ATLANTA, March 1 /PRNewswire/ -- Georgia legislators will begin conferring today about a crucial bill that will determine if and how swimming pools in the state are regulated. Currently, Georgia is one of only a handful of states without statewide pool regulations, a critical problem that can lead to increased drownings, near drownings and spread of infectious illnesses. Proponents of standard pool safety for Georgia's children - including State Senator Donzella James, Children's Healthcare of Atlanta, SAFE KIDS of Georgia, the Georgia Board of Registered Environmental Health Professionals and others - are seeking to standardize pool regulations throughout the state. Currently, rules vary from county to county and from pool to pool. While many county-operated pools have certain rules to maintain, most apartment-complex pools do not. "This puts children at risk for a number of nasty infections, ranging from otitis externa to gastroenteritis and diarrhea," says Anitha Leonard, M.D., an emergency room physician at Children's Healthcare of Atlanta at Egleston. "In addition, more serious, and even deadly viral strains can lurk in pool water. "Not only does Georgia have the dubious distinction of reporting the only two incidents of E. coli (0157:H7) transmitted via swimming pool water in the country," said Susan Reyher, chairman of the Georgia Board of Registered Environmental Health Professionals, "but it's also one of only two states without requirements for permits and inspections of public pools. Maybe there is a correlation there. Uniform standards and routine inspections could assist in decreasing illnesses and preventing injuries at public pools. It is past time for Georgia to take action on this issue." Statewide pool regulations could also decrease the number of drownings every year. "We're especially concerned about the number of drownings we see," said Dr. Leonard. "Hardly a week goes by in one of the three children's emergency rooms in Atlanta without a child being treated for drowning or near-drowning - resulting in one death or more each month of the summer." "Drowning is a tragedy which stronger pool regulations can effect," said Carol Ball, Executive Director of SAFE KIDS of Georgia. "Proper pool fencing can help, along with use of CPR-trained lifeguards and requiring parents or guardians to be with children younger than age 12." Senate Bill 30, sponsored by Senator James, seeks to authorize one state body to create and police pool regulations. The bill passed the House floor earlier this month, but was watered down to exclude apartment complex pools, which sometimes lack fencing and properly locking gates and are often the worst offenders for drownings and the spread of disease. "This puts thousands of children in Georgia at great risk," says Ball. "We urge Georgians to support statewide pool safety regulation to help protect our children." Concerned Georgians hoping to influence legislators on this issue should contact the conferees assigned to iron out the differences between the House and Senate versions of the bill - including Sen. Eddie Madden of Elberton, Sen. Donzella James and State Rep. Bob Holmes of Atlanta, Sen. Robert Brown of Macon, State Rep. Lester Jackson of Savannah and State Rep. Alan Powell of Hartwell.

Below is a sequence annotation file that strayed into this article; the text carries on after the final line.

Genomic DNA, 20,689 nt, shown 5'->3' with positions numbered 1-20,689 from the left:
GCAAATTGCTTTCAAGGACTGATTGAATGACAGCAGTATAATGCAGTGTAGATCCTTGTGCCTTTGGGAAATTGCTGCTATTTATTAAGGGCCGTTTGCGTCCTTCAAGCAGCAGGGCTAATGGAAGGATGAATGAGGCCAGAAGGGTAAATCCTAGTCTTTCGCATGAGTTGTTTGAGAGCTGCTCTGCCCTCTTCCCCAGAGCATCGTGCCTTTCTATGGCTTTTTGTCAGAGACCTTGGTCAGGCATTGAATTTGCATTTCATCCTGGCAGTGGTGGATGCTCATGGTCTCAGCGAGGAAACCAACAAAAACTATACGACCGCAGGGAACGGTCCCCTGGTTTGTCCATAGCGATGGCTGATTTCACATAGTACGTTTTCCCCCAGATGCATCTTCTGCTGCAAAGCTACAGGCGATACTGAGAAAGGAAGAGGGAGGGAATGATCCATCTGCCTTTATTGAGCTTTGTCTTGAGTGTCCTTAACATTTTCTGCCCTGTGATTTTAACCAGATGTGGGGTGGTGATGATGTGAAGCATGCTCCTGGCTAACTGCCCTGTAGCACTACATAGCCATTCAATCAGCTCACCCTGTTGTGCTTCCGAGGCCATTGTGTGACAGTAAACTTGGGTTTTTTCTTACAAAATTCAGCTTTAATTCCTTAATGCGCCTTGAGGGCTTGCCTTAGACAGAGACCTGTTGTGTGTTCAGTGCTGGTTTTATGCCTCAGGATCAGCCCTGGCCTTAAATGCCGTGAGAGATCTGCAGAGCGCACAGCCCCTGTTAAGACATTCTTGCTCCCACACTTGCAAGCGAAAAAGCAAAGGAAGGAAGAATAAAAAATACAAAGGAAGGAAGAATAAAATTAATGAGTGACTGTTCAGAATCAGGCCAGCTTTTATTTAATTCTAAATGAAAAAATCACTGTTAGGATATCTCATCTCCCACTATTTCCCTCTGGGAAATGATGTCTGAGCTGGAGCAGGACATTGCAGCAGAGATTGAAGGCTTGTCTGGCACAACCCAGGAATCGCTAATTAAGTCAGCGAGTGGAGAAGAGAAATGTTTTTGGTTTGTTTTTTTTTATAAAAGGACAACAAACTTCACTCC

SOURCE Children's Healthcare of Atlanta